From West Virginia to California, teachers across the U.S. have mounted large-scale strikes in recent years, demanding higher pay, better working conditions and better learning conditions for their students.
A report released this week captures just how extreme their frustrations have become. Half of teachers surveyed say they have recently considered quitting teaching.
PDK International, a professional association for educators, polled 2,389 American adults, including 1,083 parents of school-age children and 556 public school teachers — 50% of those 556 teachers say they have considered leaving the profession.
This is the 51st year PDK has conducted the survey but this is the first year teachers have been asked about their plans to quit. Joan Richardson, who oversaw the poll, says it's clear that the teaching profession is becoming less attractive to Americans.
"We ask parents whether they want their children to become teachers and when we started asking that question in 1969 there was good support from parents for having their children enter the teaching profession," she tells CNBC Make It. "But when we asked the same question in 2018, for the first time, a majority of parents said they did not want their children to become teachers."
She says the attitudes of those currently employed as teachers are similar.
"This year, when we asked teachers whether they wanted their own children to follow them into the profession, a majority of them said they did not," says Richardson. "We do see a shift over time. As the teaching profession has become a lot more difficult, we've seen a lot less interest in the part of both the public and on the part of teachers in encouraging others to follow them into the profession."
High school teachers were the most likely to say they have considered quitting, with 61% saying they have thought about leaving the profession. "I am not just considering it. I am getting out," said one teacher quoted in the report. "There is no support. We are asked to do too much for too little money. We are treated like trash by administrators, students, parents and the district."
Of those who said they have considered quitting, 22% said inadequate pay and benefits were to blame. About 60% of all teachers surveyed said their pay is unfair.
"I work 55 hours a week, have 12 years' experience, and make $43,000. I worry and stress daily about my classroom prep work and kids," said one teacher. "I am a fool to do this job."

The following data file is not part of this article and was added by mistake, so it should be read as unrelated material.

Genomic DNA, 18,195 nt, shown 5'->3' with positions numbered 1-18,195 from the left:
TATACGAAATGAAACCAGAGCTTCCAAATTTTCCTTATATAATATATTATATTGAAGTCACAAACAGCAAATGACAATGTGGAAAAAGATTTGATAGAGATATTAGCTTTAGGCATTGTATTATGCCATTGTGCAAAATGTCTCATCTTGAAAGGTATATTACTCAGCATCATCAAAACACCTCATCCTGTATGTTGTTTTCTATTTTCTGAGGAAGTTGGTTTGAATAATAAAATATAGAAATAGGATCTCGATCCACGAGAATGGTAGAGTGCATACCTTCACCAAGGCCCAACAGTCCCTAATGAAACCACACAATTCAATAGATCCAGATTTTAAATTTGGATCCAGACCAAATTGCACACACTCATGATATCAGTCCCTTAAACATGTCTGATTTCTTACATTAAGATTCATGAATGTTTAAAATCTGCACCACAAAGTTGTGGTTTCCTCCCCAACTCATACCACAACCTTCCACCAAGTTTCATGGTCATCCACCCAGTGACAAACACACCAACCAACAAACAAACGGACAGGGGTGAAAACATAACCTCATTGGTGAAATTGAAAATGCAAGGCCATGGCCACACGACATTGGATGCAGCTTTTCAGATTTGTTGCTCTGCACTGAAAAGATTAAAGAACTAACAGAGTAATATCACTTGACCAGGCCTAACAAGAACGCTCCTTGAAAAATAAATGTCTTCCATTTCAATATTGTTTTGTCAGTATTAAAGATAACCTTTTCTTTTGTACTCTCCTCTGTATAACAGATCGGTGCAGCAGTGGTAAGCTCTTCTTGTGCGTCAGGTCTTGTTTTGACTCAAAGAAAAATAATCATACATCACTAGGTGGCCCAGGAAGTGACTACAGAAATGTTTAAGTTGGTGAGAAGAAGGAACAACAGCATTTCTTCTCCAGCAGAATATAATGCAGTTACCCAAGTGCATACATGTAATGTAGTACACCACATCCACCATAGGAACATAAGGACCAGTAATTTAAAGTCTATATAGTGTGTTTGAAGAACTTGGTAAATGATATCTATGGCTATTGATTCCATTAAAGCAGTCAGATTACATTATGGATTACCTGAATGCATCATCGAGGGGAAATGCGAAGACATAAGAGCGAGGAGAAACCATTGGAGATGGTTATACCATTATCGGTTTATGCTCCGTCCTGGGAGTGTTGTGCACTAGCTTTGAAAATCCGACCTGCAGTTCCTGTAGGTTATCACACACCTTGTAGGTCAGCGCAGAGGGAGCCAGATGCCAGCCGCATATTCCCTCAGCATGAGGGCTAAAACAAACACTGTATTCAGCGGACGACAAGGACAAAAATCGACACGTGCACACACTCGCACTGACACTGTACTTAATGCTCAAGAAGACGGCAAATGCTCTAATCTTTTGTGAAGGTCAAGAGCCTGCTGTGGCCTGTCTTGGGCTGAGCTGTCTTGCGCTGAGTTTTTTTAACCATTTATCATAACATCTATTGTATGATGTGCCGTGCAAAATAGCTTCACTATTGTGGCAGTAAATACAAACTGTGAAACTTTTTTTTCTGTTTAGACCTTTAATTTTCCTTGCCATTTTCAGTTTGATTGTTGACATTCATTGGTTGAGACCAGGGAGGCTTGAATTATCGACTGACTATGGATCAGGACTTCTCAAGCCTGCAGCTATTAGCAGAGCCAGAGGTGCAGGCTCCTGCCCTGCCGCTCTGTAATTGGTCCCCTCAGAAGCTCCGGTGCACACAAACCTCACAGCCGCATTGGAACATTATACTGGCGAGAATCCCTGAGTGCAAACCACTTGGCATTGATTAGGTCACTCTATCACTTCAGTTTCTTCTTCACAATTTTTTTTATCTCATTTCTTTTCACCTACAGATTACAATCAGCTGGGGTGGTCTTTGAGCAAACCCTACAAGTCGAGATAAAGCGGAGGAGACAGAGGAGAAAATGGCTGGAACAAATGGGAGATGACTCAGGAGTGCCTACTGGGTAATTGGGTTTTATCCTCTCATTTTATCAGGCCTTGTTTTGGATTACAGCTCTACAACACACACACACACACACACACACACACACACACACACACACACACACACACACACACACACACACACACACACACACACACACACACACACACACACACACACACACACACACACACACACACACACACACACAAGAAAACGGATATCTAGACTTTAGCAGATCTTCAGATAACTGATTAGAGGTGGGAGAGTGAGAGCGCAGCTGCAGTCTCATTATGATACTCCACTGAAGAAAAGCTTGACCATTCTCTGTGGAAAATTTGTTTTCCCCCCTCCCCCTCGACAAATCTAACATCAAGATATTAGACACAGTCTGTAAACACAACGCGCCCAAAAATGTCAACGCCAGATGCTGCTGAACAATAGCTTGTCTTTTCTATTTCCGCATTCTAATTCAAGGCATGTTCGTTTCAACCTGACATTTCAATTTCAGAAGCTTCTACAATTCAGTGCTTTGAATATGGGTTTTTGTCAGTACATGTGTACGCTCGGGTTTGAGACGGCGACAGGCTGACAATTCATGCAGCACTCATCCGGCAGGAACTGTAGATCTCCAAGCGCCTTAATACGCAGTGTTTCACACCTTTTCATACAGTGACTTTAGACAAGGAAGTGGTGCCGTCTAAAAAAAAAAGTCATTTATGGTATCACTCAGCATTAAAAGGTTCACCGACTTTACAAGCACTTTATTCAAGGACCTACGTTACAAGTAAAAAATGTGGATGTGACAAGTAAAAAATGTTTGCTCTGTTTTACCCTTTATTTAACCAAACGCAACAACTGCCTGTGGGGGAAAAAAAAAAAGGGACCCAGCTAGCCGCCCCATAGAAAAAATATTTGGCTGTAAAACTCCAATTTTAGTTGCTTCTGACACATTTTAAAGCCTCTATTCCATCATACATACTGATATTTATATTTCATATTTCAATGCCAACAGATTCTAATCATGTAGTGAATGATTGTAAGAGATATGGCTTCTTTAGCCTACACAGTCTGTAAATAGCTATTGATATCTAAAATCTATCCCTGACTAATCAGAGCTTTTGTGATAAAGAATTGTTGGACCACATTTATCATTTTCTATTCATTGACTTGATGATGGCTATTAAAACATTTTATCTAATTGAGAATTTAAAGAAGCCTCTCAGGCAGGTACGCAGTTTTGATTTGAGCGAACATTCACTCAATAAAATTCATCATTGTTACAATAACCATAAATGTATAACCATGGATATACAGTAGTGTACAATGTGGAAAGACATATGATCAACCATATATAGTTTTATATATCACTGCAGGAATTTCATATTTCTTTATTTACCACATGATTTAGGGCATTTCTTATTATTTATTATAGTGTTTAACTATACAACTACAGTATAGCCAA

"After working in my profession for five years, my annual income is $30,000 before taxes," another teacher told PDK. "I will never be able to own my own home at this rate."
Teacher pay across the U.S. varies significantly. The most recent data from the Bureau of Labor Statistics indicates that the annual mean wage for a high school teacher ranges from $85,300 in New York to $42,540 in Oklahoma.
These regional differences in pay are reflected in the attitudes expressed to PDK — 60% of teachers in the Northeast said they are fairly paid, 47% on the West Coast said they are fairly paid and roughly 30% of teachers in the South and Midwest said they are fairly paid.
Since most teachers have at least one post-baccalaureate degree, such as a master's or doctorate, teacher wages are often relatively low compared to other professionals with similar levels of educational experience.
"I have a master's degree and more than 25 years' experience and am making less than I was making 10 years ago but am putting in many more hours now," said a fourth teacher.
Many of the parents polled by PDK agreed that teachers are should be paid more. Nearly 75% of parents of students in kindergarten through high school said they would support a teachers strike in order to get higher pay for teachers and 84% of parents said they would support a strike in order to secure more funding for school programs.
Among teachers however, the most common justification for going on strike was to advocate for increased school funding. The second most common reason given by the 50% of teachers who are considering quitting is stress (19%) followed by lack of respect/not feeling valued (10%).
Across all teachers, 52% said they feel valued by their community.
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